This place is a nice start and day out for those who don’t usually go to afternoon tea – it has definitely made me want more now and I am interested in trying other places to go.

Bethany x



I couldn’t wait to move to London. But once I was there, and I started to have little visits home to family in Kent I also began to really, truly appreciate the countryside.

As a child, the countryside was dull and I craved city life (I still do!). But now, as I am older and able to explore a bit more, I can see how amazing it really is!

My top tips for discovering and really taking full advantage of all things country and British are:

Do something different. Something that may even be fairly ordinary in the countryside, but something that you rarely choose to do. The other week we decided we would go and rent a rowing boat and ride around the river all day. It was so nice and although the day wasn’t rammed full of lots of activities, it was enough to keep us entertained yet chilled out. We rented from Bodiam Boating Station   in Sussex and it was a great price – about £40 for 4 full hours.

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TIP 2: Get out into the sunshine. Make the most of the English sun whilst it is here! It is rare that we can spend time in the countryside here and actually feel the sun on our skin, so when it is out do not waste all day sat inside. There’s plenty to do, even on a budget. We decided on the first full sunny day here to go on a picnic. I bought a cute gingham picnic basket from T-K-Maxx and a checked blanked (essentials!) and filled it with yummy treats and drinks. Find a nice location – for us it was Leeds Castle in Kent – and you’re good to go and become oh so English.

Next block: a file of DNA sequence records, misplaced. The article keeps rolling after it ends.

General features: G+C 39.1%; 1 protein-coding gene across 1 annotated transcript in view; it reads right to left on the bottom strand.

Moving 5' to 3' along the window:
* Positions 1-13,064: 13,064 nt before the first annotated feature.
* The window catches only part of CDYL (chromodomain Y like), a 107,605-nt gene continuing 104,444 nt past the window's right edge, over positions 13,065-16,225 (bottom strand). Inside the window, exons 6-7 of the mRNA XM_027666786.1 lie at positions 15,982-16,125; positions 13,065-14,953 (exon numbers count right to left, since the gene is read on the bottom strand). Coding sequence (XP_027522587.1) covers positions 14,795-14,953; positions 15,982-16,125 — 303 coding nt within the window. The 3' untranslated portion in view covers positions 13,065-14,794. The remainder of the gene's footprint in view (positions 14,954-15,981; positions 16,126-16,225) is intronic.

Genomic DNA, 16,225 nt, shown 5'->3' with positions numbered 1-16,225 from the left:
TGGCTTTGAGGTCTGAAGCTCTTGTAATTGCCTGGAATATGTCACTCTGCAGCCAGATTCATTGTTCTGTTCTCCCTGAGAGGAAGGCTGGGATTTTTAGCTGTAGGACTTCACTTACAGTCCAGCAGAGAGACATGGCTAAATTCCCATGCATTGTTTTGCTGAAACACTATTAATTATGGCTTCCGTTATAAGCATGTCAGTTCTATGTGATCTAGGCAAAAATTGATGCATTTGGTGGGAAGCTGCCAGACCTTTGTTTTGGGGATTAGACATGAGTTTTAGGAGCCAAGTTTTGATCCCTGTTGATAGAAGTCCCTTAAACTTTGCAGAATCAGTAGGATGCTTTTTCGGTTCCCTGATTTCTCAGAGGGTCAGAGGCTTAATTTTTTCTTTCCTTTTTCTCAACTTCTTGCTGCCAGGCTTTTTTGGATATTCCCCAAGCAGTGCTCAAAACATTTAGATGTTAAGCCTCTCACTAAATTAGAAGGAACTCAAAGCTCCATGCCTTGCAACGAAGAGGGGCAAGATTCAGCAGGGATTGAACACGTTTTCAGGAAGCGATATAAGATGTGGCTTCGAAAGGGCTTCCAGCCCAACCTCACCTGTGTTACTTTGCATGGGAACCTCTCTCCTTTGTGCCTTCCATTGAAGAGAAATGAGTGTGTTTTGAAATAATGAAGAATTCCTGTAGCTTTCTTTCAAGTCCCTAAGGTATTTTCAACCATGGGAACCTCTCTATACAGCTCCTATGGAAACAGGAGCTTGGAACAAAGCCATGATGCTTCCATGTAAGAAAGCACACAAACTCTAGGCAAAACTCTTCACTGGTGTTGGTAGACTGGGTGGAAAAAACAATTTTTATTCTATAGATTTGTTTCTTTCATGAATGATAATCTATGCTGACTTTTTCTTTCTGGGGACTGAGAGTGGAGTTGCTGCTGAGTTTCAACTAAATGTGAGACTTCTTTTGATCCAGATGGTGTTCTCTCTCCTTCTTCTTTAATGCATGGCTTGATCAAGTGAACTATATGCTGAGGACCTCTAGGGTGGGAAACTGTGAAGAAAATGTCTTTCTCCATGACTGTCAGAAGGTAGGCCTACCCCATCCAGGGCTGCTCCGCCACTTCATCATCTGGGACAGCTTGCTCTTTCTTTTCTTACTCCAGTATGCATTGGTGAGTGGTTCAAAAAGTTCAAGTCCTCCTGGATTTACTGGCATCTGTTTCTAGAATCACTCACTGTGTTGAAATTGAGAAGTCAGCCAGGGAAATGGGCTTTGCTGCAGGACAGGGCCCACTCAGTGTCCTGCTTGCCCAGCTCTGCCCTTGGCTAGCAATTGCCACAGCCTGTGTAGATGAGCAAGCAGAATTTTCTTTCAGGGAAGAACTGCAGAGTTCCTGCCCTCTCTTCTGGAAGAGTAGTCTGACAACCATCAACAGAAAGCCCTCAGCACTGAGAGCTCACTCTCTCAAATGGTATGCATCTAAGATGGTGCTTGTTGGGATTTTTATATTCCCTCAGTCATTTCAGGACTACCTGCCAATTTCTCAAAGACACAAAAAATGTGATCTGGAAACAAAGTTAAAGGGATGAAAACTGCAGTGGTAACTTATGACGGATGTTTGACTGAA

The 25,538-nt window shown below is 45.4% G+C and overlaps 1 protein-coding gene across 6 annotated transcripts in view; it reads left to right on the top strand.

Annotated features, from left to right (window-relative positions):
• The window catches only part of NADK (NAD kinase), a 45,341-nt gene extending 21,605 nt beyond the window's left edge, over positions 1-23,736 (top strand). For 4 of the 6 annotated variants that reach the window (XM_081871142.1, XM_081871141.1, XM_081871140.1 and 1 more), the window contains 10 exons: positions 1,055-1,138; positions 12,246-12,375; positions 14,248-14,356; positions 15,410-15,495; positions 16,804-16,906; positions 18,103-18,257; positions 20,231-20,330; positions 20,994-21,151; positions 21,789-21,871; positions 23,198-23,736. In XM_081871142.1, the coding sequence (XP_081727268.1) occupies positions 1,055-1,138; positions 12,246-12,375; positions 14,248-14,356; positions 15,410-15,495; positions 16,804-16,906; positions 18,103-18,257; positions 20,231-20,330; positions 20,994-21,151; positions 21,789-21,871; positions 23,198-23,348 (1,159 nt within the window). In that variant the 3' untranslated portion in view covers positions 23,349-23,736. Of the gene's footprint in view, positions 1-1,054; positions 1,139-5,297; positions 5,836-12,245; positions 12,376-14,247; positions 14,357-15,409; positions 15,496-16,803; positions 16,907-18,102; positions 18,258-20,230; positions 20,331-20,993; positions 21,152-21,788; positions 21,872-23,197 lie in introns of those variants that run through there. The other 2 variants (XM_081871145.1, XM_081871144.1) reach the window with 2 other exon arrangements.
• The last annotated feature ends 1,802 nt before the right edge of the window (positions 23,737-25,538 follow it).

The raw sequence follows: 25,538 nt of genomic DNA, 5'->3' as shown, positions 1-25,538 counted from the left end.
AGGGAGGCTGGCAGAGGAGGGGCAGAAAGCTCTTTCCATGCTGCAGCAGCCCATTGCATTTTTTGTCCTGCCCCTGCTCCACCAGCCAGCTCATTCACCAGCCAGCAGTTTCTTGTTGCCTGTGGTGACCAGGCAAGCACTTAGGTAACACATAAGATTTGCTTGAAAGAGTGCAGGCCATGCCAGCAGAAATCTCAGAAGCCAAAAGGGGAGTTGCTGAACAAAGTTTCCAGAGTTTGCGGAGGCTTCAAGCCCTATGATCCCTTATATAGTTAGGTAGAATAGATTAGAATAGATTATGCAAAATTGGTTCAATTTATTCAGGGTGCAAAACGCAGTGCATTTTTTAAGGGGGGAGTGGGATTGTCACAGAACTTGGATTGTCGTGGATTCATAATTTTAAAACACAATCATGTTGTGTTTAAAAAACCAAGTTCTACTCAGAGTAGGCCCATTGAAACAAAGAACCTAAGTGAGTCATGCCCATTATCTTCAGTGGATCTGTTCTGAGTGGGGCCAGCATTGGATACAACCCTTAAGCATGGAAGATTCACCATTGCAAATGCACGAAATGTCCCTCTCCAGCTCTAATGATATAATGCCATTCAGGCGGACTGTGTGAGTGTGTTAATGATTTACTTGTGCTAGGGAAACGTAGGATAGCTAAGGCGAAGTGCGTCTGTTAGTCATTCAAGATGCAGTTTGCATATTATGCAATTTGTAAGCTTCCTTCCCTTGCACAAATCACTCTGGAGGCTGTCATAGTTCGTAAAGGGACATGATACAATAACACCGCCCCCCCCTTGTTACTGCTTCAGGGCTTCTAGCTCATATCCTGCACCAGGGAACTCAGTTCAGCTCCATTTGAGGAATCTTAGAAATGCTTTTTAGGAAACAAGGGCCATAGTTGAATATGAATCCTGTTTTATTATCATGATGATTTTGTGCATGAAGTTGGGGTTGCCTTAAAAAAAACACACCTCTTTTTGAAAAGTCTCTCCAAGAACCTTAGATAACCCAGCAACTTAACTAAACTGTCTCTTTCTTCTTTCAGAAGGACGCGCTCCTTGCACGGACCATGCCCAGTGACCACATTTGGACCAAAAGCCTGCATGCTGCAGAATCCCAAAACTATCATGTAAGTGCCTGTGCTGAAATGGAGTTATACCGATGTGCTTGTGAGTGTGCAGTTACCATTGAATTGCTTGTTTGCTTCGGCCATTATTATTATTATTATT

TIP 3: Be a tourist in your own hometown. This can apply to those living in the countryside OR the city. If someone from another culture were to visit you, where would you take them? Even the smallest of villages have impressive places. Be it beautiful buildings or breathtaking scenic routes; make sure you try them out for yourselves. Many of us leave the touristy things to the tourists themselves thinking we have “all of the time in the world” to see the nice things. But there is no time like the present! I recently revisited a favourite tourist spot in my old home county of Kent – the White Cliffs of Dover.


TIP 4: Reacquaint yourself with family and friends. This may only apply to those who are returning to their hometowns after being away (like me!). But I feel it can be relevant to many of us so why not include it! Leaving a year ago made me realise who were my true friends, and unfortunately who were not. That is something that comes with growing up, however ever since I left I always made the effort to stay in contact. I still have friends at home that I meet up with for catch-ups and it feels as though nothing has changed, and I always make as much time as possible for my family. Not everyone will like that you have left but those who are true to you will be happy for you, and be the people whom you should make time for.